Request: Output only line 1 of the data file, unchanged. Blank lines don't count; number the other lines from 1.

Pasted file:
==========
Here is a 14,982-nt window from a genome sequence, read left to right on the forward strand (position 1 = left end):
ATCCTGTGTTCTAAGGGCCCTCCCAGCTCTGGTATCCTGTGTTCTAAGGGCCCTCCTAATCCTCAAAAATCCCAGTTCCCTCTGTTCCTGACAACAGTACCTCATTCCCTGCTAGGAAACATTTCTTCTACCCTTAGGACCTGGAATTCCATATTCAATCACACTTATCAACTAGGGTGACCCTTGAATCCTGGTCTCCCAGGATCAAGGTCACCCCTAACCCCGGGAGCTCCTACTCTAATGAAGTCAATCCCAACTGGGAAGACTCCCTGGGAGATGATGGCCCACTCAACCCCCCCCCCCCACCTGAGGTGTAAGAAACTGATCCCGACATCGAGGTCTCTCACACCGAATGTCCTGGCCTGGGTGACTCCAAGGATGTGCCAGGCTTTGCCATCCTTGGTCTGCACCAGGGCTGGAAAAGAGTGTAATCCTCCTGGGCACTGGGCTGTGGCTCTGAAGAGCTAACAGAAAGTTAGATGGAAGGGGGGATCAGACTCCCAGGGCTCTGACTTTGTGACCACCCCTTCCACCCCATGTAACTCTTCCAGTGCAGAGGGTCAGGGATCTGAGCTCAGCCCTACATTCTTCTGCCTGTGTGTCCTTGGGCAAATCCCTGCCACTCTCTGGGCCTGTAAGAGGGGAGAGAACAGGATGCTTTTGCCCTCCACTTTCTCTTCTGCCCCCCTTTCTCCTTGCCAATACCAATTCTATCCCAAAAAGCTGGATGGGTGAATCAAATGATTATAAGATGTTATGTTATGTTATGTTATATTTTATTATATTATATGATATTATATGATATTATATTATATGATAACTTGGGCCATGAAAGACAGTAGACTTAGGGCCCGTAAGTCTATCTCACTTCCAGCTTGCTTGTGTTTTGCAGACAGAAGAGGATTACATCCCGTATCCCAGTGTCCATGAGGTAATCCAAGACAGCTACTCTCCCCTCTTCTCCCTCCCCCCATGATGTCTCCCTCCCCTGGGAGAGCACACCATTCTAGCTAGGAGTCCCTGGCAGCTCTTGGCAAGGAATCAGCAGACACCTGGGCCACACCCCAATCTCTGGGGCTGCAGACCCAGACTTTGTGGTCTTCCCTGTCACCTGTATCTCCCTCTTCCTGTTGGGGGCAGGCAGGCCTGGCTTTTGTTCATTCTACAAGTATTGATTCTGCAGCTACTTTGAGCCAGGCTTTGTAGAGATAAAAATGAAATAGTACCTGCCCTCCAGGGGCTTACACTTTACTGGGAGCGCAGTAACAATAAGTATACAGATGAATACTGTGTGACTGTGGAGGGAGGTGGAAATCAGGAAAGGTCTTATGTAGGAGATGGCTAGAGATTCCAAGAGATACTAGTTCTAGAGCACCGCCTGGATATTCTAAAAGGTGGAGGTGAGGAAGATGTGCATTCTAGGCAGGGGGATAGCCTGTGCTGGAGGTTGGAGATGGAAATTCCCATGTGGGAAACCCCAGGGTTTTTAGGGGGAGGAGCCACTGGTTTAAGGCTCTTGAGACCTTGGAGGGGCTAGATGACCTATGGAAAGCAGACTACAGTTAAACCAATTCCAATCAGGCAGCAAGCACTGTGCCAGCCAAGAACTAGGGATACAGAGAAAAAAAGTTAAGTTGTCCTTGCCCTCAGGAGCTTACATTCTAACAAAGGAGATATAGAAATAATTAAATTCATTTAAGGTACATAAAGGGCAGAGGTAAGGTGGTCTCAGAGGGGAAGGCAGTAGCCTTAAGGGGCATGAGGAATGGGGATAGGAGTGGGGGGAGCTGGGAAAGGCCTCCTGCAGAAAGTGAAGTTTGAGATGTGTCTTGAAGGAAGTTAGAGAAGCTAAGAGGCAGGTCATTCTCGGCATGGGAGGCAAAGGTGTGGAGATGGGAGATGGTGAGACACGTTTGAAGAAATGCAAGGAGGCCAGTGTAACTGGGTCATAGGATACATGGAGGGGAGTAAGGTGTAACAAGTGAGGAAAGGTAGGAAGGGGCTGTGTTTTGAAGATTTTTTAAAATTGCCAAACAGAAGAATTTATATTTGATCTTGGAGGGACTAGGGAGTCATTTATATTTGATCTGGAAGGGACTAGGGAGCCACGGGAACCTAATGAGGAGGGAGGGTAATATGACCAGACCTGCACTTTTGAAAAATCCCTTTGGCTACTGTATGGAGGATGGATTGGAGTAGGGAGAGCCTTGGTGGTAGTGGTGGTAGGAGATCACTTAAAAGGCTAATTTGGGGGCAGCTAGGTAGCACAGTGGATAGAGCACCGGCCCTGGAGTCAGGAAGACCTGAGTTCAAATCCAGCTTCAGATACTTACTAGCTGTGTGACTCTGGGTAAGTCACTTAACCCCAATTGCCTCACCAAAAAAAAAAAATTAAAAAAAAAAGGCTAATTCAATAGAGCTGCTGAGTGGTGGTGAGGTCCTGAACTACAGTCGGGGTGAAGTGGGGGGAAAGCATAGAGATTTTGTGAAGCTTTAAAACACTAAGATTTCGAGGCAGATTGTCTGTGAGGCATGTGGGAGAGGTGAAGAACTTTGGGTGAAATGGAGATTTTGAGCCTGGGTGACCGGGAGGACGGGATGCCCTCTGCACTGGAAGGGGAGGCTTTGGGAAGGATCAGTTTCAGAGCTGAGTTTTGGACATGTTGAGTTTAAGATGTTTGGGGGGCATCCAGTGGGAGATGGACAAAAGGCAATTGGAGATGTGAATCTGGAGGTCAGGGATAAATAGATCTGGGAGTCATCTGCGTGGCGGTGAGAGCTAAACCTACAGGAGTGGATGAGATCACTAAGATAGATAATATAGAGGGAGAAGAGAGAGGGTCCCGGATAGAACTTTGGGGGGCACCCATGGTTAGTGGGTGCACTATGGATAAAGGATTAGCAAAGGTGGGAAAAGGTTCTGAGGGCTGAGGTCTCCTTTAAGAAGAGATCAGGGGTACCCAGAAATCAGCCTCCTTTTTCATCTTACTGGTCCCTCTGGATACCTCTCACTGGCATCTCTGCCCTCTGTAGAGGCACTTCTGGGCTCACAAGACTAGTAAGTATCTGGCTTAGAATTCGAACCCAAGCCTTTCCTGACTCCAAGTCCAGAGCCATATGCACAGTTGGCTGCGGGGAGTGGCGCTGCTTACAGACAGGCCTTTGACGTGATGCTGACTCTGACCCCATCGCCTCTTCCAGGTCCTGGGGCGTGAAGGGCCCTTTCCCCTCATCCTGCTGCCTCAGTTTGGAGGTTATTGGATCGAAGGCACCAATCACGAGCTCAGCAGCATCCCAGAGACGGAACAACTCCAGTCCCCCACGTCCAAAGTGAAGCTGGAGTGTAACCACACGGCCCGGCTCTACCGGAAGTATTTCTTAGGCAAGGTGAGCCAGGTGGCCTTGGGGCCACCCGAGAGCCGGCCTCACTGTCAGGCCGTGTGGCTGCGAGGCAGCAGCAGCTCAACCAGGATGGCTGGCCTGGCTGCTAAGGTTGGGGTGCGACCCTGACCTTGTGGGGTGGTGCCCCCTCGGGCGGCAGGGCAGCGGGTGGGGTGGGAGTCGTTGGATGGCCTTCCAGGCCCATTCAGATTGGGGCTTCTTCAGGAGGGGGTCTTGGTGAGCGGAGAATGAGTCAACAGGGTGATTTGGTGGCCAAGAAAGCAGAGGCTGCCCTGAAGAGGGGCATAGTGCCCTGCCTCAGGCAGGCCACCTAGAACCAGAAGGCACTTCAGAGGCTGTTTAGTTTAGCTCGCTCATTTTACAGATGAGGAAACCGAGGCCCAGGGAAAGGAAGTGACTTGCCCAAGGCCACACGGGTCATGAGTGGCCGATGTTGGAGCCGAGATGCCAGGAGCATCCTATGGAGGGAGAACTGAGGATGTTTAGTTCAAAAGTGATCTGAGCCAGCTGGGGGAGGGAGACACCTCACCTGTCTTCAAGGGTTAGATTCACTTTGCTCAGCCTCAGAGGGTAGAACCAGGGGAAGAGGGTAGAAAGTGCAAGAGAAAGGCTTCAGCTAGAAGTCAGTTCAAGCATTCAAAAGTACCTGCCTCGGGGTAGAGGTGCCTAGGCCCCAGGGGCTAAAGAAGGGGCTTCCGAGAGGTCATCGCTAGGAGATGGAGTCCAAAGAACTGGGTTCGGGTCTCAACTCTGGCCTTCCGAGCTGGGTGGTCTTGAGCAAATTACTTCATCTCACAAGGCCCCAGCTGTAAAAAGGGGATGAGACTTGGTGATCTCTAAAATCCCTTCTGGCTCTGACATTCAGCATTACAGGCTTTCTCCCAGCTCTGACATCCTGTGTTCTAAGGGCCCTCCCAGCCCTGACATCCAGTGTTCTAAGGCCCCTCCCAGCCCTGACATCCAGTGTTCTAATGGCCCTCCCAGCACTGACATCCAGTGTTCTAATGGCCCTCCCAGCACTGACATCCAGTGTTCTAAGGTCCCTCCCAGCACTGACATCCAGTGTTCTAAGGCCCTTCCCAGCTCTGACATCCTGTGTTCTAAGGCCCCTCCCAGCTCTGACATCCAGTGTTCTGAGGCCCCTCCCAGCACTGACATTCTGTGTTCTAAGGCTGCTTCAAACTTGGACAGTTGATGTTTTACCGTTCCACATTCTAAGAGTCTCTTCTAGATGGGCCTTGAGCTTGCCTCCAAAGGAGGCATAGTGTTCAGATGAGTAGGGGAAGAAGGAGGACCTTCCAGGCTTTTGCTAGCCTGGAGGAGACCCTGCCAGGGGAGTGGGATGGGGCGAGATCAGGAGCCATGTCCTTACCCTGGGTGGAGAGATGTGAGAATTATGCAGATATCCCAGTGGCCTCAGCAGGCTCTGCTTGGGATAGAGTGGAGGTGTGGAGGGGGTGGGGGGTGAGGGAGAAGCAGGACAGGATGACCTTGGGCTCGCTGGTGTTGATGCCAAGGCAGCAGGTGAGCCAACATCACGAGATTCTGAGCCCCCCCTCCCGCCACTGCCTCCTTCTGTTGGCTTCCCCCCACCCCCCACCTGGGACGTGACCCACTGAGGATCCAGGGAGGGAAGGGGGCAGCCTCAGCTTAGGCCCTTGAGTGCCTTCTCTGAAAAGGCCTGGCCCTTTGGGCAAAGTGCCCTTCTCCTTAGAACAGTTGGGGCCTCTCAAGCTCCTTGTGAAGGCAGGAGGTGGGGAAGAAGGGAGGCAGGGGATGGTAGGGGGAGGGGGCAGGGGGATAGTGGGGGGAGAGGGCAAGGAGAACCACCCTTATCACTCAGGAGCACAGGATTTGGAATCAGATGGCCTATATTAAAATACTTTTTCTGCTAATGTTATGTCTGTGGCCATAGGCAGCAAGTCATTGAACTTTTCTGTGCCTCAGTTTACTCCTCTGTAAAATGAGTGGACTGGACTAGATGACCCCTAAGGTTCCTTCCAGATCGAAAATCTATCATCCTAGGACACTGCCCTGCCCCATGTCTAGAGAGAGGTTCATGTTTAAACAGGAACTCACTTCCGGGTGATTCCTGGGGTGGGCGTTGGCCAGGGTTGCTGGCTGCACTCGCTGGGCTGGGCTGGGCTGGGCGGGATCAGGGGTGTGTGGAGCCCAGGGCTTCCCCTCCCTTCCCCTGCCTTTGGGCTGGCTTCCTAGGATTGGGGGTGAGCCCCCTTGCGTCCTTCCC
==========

Here is a 14,982-nt window from a genome sequence, read left to right on the forward strand (position 1 = left end):